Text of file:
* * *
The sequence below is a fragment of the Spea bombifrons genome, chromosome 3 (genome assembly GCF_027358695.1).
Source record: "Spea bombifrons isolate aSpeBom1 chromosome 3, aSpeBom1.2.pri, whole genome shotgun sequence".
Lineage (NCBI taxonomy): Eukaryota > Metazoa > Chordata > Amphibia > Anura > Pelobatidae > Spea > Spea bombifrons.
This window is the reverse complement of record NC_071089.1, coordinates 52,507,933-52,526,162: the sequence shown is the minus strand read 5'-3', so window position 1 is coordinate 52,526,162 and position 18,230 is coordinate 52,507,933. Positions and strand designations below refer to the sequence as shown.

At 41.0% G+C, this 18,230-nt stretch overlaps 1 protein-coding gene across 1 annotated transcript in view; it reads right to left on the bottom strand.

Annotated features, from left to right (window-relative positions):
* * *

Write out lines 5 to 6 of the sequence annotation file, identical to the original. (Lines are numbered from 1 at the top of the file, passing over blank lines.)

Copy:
At 41.0% G+C, this 18,230-nt stretch overlaps 1 protein-coding gene across 1 annotated transcript in view; it reads right to left on the bottom strand.

Annotated features, from left to right (window-relative positions):